Towards the end of the 2012 campaign, the candidates’ views on women’s issues became an increasingly prominent point of debate. In an effort largely contributed to by democrats, the future of women’s rights become hotly contested. Democrats touted Obama’s accomplishments in advocating for women’s issues while calling out Mitt Romney on his apparent lack of consideration or knowledge of them. A significant point raised again and again by Obama’s campaign was that Romney seemed unable or unwilling to answer a simple question: Do you support equal pay for equal work?
Though this focus on women’s issues seems to have come about after the second presidential debate, this particular question has plagued Romney throughout the campaign. When asked in April if he supported the Lilly Ledbetter act, his response was a disappointing “We’ll get back to you”. Even after taking time to consider the question, the calculated answer to the campaign was that Romney was not looking to change the law. He didn’t answer as to whether he supports it, or if he would have signed it if he had been president, he merely said that he wasn’t interested in messing with it.
Obama, on the other hand, has never hesitated in his support of the Ledbetter act. In his “Romnesia” speech, he went to great lengths to explain how equal pay is a no brainer and anyone with common sense should support it. The democrats used Romney’s reticence on the topic completely against him. They painted him as a fifties era throwback who honestly believed women were happiest in the home caring for their families; that they were unconcerned with pay and grateful merely for a job. Granted, Romney did a lot to help them create this image, but is it really an accurate picture of the candidate and his views?
In answering this question, it might be helpful to understand more about the Lilly Ledbetter Act itself. This was the first piece of legislation signed into law by President Obama, and its biggest achievement is removing the 180 day limitation on filing complaints for pay discrimination. Lilly Ledbetter was a supervisor at a Goodyear plant and only found out shortly before her retirement- after years of building a career at this company- that she was paid grossly less than her male counterparts. When she sued Goodyear over this, she eventually lost her case because it had taken her so long to file her complaint. Surely Ledbetter would have filed a complaint sooner had she known about the discrepancy, but under the law at that time, she had no case. Her appeal went all the way to the Supreme Court, where it again lost. In the minority of the vote was Justice Ruth Bader Ginsberg, who appealed to Congress to amend the law to give women like Ledbetter better opportunity to seek compensation in situation such as this. The democrats took the lead on this and Obama signed the law in 2009.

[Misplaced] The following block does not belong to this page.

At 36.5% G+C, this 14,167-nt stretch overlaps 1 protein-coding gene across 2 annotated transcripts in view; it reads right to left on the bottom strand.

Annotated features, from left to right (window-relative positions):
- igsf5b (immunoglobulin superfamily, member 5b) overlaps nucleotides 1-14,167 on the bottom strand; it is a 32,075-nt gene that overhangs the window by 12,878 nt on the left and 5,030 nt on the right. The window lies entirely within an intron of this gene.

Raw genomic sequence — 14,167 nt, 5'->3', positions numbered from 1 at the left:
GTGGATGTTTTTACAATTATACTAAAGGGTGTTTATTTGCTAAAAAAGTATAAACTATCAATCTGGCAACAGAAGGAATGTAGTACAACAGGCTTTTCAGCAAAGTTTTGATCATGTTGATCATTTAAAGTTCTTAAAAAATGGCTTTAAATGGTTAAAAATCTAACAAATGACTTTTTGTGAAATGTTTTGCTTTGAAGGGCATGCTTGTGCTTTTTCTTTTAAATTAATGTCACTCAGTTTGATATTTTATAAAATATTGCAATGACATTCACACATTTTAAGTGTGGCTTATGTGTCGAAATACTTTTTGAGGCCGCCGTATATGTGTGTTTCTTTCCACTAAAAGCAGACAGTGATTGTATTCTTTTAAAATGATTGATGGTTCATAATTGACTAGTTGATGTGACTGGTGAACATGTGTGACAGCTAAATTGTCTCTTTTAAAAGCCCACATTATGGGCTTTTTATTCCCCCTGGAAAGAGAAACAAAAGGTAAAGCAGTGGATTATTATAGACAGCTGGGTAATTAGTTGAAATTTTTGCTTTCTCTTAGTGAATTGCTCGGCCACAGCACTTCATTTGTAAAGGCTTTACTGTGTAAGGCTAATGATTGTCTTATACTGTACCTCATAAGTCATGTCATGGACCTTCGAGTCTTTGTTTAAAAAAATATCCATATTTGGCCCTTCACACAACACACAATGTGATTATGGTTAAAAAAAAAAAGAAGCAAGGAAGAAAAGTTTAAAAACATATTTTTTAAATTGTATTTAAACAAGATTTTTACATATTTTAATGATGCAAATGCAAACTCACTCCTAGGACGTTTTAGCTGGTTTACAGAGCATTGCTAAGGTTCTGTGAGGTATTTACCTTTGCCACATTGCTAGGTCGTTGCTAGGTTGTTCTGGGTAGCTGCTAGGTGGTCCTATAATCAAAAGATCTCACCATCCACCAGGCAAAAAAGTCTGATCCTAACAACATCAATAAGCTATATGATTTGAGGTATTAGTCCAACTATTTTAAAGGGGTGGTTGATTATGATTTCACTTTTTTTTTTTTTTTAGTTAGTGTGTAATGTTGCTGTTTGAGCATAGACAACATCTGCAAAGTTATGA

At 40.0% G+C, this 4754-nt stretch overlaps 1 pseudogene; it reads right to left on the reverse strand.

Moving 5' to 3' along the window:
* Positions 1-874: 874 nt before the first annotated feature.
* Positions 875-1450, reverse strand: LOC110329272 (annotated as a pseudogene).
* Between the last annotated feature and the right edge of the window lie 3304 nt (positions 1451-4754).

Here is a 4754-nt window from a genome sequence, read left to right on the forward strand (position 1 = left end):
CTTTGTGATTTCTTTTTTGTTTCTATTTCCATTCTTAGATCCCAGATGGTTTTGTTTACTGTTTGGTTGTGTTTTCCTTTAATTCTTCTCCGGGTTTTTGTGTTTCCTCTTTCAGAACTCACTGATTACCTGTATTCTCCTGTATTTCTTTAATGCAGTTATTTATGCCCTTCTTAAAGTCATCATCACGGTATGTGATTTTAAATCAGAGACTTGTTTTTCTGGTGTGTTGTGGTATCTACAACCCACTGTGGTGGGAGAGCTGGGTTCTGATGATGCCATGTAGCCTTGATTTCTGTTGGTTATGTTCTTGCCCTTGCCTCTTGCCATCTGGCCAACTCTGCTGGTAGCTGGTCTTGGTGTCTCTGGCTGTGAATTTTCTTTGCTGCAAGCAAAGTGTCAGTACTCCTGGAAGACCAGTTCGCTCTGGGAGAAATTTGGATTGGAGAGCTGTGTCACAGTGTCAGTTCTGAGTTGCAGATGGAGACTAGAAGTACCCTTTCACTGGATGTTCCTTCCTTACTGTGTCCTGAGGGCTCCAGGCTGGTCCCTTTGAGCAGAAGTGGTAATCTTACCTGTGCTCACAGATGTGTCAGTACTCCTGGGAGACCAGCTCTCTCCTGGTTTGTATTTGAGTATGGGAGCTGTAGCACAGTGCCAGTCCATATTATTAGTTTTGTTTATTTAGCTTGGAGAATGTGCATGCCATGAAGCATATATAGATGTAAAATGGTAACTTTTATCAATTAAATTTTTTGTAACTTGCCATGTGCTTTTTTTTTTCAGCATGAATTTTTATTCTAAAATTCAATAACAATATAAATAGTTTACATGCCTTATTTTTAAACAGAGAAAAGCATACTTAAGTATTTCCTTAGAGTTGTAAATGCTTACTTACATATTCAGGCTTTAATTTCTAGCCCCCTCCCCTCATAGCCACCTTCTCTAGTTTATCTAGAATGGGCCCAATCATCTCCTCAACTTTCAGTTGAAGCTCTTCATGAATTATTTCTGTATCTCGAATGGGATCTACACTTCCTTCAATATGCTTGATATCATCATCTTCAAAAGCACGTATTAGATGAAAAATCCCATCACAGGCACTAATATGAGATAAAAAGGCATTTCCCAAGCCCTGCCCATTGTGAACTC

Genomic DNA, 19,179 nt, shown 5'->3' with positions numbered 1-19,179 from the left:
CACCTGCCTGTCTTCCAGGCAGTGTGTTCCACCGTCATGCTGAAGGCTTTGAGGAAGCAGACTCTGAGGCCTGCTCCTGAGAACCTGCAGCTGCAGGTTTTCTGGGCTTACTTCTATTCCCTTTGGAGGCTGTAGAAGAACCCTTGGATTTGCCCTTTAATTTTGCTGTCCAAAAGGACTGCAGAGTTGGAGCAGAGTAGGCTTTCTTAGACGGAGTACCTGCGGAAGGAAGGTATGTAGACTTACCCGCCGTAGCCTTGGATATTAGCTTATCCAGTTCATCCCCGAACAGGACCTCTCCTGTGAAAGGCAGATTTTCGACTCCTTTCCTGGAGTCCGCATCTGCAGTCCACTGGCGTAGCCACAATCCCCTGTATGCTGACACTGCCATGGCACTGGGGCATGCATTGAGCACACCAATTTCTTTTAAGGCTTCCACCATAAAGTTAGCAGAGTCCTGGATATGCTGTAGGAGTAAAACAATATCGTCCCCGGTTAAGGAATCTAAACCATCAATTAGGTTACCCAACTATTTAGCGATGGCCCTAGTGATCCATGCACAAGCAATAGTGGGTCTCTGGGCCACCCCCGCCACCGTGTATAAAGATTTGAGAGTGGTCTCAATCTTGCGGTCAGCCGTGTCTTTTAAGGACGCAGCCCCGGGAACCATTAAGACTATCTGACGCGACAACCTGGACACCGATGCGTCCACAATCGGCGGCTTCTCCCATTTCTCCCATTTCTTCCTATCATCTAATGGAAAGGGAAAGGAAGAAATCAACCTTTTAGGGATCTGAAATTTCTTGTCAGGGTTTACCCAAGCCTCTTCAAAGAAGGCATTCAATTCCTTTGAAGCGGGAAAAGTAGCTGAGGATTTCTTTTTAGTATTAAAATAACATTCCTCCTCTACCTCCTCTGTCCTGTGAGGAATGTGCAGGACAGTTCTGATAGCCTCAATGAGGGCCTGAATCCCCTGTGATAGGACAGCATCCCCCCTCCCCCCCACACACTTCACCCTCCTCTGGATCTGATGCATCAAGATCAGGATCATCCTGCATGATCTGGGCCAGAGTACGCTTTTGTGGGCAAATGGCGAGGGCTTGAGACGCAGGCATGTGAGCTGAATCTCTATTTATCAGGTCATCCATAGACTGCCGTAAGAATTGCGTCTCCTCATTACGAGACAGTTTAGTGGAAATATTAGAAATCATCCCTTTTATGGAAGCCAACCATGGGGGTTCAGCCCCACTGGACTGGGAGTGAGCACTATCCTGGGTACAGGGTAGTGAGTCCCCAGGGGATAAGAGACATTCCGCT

The vote for this law was clearly split along party lines, with almost no republicans supporting it. Among republican complaints was the fear that women would use the removal of limitations to wait out employers that were discriminating against them and seek justice with the next administration. Republicans worried that employers who were not responsible for discrimination would end up paying for their predecessor’s mistakes. At one point, campaign leaders said that Romney was in the majority of republicans who opposed the bill, but later amended their statements to say that he had “never weighed in” on it.
While it was easy to demonize Romney as a bumbling neanderthal with no understanding for women or what is important to them, I think it’s important to understand that in the constraints of the campaign he was attempting to meet the expectations of a much larger group of party officials and high stakes donors and that those expectation dictated every response he made during the campaign. “Do you support equal pay for women?” may seem like a no brainer when you are answering for yourself, but it becomes a loaded question when you put it in the context of a political campaign. A simple yes answer to this question would have been tantamount to to supporting the Lilly Ledbetter Act, which would have been directly disagreeing- in a very public way- with the majority of his party. It was easy for Obama to be decisive on this question because his party championed the bill and was on the “no-brainer” side of the answer. Were the roles reversed, I doubt Obama you have spoken as confidently about protecting employer rights.
I believe the problem here is not women’s rights, or equal pay, or political correctness. The vast majority of American men agree that women should be fairly compensated for their work. Whether women should receive equal pay is a no brainer. Obama was right in his speech at GMU, no father actually wants his daughter paid less than a man for the same work. The problem here really comes down to a political system that is so polarized that it turns every important issue into a dichotomy. There is a party line on every point of debate, and to stray from it is to be ostracized from the whole. We know that this cannot actually be the case. There are far more than just two sides to any issue. It’s just as ridiculous for democrats to think that some women won’t exploit the Ledbetter act as it is for republicans to think that all women will. Bitter party politics have made it so that little meaningful discussion can happen and that is bad for everyone, women included.